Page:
It’s not always easy, but we can have a thriving creative practice as musicians with a strong desire to have our songs heard at the same time. But if play counts is your most important way of measuring success, you’ve got it wrong. Dig deep enough into what it is you truly want out of making and sharing music, and you’ll quickly see that connecting with people is far more important than the numbers. 

 Patrick McGuire is a writer, musician, and human man. He lives nowhere in particular, creates music under the name Straight White Teeth, and has a great affinity for dogs and putting his hands in his pockets.

Dave3 Reasons Why Low Play Counts Shouldn’t Discourage You


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  • Paul - November 18, 2020 reply

    Not to mention lots of bands, and even labels from what I have read, will actually buy fake views for their YouTube videos. You can also buy fake subscribers, fake likes, fake Facebook page likes, fake Spotify listeners on and on. So, judging a song’s popularity on views may be misleading. This might be a good topic for another article from your service.

  • Patrick EA Griffin - November 18, 2020 reply

    Very good take! Thanks for the encouragement!

  • Mike Lambeth - November 19, 2020 reply

    Hi Patrick, love your take on song writing! 🙂

  • Chris - November 19, 2020 reply

    Very timely, good advice, once again, thanks!

  • Deefer - November 19, 2020 reply

    As an old boss of mine used to say “don’t give me words, give me numbers”

  • Jerry Lemmon - November 19, 2020 reply

    This is the marketing blueprint for any new brand. If you look at the artist and his (her) music as a consumable product , you will have the advantage in today’s Social Media marketplace. Great Article!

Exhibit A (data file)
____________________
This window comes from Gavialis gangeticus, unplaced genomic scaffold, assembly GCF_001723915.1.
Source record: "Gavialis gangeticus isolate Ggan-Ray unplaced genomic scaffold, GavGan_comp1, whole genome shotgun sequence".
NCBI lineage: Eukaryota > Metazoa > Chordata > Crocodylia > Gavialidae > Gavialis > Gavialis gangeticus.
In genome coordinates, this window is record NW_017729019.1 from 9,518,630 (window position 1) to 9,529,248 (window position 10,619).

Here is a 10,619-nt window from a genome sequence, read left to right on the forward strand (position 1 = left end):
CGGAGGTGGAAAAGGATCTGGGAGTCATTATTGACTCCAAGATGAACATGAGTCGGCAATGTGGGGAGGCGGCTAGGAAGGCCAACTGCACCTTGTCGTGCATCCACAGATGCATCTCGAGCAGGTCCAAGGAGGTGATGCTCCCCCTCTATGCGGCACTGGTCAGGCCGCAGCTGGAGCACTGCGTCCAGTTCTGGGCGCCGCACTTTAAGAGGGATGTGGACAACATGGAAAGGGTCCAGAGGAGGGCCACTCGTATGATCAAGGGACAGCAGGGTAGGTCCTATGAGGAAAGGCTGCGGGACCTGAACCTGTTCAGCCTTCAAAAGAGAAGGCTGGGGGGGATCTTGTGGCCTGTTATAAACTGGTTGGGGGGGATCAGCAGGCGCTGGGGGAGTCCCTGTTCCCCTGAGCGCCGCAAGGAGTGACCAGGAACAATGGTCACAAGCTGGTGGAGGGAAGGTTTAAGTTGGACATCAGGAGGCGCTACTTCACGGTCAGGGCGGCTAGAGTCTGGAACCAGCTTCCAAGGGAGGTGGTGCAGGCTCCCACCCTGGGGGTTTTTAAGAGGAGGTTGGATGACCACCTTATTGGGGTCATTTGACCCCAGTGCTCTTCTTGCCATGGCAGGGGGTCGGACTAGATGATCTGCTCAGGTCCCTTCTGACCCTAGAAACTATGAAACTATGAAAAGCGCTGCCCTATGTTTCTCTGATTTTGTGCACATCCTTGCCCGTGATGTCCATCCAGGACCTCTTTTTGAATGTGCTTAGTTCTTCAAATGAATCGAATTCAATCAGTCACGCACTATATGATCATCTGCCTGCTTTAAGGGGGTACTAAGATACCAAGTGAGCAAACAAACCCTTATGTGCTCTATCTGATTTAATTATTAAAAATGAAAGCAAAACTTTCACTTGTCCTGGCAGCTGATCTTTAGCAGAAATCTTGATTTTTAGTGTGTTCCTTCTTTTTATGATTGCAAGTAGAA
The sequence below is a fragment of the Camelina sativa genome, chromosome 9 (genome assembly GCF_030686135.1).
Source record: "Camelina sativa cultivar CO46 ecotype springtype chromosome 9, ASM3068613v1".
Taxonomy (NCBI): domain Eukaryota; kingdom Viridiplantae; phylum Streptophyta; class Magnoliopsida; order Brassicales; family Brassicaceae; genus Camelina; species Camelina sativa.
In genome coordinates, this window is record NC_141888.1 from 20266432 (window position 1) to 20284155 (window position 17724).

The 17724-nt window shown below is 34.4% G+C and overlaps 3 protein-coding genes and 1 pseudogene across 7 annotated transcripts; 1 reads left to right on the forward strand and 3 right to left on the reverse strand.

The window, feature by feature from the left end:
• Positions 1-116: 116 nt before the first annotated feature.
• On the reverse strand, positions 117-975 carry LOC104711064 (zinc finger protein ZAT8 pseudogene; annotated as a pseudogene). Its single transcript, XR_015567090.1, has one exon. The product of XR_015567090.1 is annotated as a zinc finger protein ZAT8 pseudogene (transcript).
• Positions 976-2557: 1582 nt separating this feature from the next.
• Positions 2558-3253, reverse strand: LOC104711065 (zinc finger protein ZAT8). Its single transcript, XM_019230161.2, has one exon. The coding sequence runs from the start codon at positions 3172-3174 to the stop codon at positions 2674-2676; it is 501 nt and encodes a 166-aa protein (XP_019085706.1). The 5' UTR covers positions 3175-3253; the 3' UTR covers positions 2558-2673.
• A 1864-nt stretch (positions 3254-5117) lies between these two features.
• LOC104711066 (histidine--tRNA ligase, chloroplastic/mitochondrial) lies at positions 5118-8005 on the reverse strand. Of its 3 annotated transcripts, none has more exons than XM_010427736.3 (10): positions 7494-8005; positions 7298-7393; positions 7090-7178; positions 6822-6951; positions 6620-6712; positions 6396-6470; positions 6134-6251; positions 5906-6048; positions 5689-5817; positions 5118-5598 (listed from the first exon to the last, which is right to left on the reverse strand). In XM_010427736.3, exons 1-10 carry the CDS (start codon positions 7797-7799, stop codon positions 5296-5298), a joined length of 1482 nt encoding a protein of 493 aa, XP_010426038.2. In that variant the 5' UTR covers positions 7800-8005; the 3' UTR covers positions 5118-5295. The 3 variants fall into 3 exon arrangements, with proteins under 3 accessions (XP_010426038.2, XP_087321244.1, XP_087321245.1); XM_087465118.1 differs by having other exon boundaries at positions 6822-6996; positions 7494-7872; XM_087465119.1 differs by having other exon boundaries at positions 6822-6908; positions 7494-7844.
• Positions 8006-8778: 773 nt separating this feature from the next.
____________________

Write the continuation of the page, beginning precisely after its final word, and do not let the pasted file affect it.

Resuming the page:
• Bryan Dove - November 19, 2020 reply

    I agree. I have low numbers yet totally in on doing each song better than the last as a goal. It is not easy and sometimes isn’t quite as good as the previous song but knowing I put my best into writing and vocal delivery I know it is worthy of attention. Bryan Dove, of Titan Loose.

  • Kwatrain - November 19, 2020 reply

    Good stuff, right on time .

  • Mister Bat - November 19, 2020 reply

    Unfortunately, A&R doesn’t see it this way. Deals go to the artists with the most plays, particularly on Spotify. Money is all about numbers, and if you ain’t drawing numbers, then you ain’t making dollars. Hundreds of thousands of followers is meaningless to them if you only have 5,000 plays on ReverbNation, less on Youtube, and zero revenue.

  • KFD - November 19, 2020 reply

    I beg to differ from all these other sycophants that have posted here. I totally agree that popularity and quality are not necessarily the same thing – and shouldn’t be confused. However, if you are not getting massive amounts of plays then you are not in the music industry at all. You are in the music hobby zone. And this is where 99% of “artists” are going to stay – forever. You are fodder for the market which makes money from selling services to hopeful hobbyists such as yourself. Their business is from gear, plugins, tuition, promotions & release schemes. This is a bitter pill to swallow, so most people won’t. Therefore, they keep believing in the sentiments expressed in articles such as this. Other hobby genres such as surfing, fishing, sports, knitting etc don’t seem to be so full of people with such delusions.

    Karl Hoffa - November 20, 2020 reply

    Streaming is streaming. Playlists are instead of commerical radio, who also used computer to choose music.

  • Vincent Guerra - January 5, 2021 reply

    Does anyone notice the picture of the dog with headphones on like the dog thinks he’s a person lmao! This is the most insane thing I have ever seen, I completely lost track of anything I was doing previously to comment about this.